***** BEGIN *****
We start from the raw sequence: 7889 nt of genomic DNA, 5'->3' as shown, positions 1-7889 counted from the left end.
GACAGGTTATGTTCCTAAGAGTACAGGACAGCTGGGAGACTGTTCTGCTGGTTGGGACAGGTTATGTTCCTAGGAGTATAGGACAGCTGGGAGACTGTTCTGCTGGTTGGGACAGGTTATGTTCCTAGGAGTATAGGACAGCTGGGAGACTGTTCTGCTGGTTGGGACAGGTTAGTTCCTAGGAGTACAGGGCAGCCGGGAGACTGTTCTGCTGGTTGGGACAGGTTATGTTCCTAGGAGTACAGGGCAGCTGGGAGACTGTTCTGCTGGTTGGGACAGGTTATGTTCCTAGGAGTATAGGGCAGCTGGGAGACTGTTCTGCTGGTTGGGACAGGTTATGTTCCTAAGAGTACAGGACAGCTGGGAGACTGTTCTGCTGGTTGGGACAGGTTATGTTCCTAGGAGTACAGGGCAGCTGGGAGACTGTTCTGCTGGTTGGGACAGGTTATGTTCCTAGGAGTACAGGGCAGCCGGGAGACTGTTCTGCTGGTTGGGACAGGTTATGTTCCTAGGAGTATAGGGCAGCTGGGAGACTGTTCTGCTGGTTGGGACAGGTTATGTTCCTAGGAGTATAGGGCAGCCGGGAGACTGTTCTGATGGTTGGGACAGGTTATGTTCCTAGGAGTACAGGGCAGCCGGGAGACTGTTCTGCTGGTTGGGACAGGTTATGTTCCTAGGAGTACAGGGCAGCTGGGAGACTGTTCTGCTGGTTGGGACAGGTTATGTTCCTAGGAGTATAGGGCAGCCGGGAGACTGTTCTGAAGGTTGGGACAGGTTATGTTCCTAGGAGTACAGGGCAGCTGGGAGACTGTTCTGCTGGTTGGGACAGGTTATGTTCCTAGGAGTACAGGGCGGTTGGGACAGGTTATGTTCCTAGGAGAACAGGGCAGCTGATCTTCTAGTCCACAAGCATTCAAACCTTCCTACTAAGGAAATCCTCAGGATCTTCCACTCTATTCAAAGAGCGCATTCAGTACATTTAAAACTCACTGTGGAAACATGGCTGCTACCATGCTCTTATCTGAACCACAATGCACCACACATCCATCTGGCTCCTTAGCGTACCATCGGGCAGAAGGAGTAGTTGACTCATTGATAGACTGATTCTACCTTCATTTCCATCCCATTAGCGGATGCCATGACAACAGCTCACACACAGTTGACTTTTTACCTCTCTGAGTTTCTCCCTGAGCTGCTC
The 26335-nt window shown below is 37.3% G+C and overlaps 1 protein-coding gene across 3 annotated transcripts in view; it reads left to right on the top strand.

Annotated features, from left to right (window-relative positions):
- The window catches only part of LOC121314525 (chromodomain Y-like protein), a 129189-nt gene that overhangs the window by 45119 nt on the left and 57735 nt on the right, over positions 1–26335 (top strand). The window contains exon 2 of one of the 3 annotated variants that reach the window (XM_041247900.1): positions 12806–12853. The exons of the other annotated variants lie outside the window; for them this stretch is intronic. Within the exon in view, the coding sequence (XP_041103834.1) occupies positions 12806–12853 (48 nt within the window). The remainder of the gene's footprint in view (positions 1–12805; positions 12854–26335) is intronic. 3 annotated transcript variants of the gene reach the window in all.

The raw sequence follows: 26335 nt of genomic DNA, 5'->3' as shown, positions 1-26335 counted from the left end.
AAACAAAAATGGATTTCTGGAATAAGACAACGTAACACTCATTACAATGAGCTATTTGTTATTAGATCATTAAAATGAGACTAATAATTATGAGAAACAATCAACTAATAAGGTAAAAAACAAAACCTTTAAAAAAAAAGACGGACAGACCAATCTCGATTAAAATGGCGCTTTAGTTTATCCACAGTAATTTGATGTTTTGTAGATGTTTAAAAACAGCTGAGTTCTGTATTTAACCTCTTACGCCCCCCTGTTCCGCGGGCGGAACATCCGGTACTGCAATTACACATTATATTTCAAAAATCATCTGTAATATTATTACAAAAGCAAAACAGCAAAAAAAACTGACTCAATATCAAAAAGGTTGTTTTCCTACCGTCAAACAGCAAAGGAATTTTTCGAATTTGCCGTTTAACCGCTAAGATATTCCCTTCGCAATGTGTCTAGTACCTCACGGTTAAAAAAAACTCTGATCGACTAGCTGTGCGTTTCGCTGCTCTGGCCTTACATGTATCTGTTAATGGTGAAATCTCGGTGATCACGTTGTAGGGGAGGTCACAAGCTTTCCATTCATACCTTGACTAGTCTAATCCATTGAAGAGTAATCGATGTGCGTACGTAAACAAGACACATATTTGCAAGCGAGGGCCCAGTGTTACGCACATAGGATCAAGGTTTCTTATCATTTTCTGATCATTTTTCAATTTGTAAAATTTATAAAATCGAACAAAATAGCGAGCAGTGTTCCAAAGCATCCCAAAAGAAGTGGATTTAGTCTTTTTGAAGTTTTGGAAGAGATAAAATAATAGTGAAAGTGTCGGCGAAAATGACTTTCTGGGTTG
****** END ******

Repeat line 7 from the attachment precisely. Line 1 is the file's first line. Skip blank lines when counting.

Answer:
AAACAAAAATGGATTTCTGGAATAAGACAACGTAACACTCATTACAATGAGCTATTTGTTATTAGATCATTAAAATGAGACTAATAATTATGAGAAACAATCAACTAATAAGGTAAAAAACAAAACCTTTAAAAAAAAAGACGGACAGACCAATCTCGATTAAAATGGCGCTTTAGTTTATCCACAGTAATTTGATGTTTTGTAGATGTTTAAAAACAGCTGAGTTCTGTATTTAACCTCTTACGCCCCCCTGTTCCGCGGGCGGAACATCCGGTACTGCAATTACACATTATATTTCAAAAATCATCTGTAATATTATTACAAAAGCAAAACAGCAAAAAAAACTGACTCAATATCAAAAAGGTTGTTTTCCTACCGTCAAACAGCAAAGGAATTTTTCGAATTTGCCGTTTAACCGCTAAGATATTCCCTTCGCAATGTGTCTAGTACCTCACGGTTAAAAAAAACTCTGATCGACTAGCTGTGCGTTTCGCTGCTCTGGCCTTACATGTATCTGTTAATGGTGAAATCTCGGTGATCACGTTGTAGGGGAGGTCACAAGCTTTCCATTCATACCTTGACTAGTCTAATCCATTGAAGAGTAATCGATGTGCGTACGTAAACAAGACACATATTTGCAAGCGAGGGCCCAGTGTTACGCACATAGGATCAAGGTTTCTTATCATTTTCTGATCATTTTTCAATTTGTAAAATTTATAAAATCGAACAAAATAGCGAGCAGTGTTCCAAAGCATCCCAAAAGAAGTGGATTTAGTCTTTTTGAAGTTTTGGAAGAGATAAAATAATAGTGAAAGTGTCGGCGAAAATGACTTTCTGGGTTG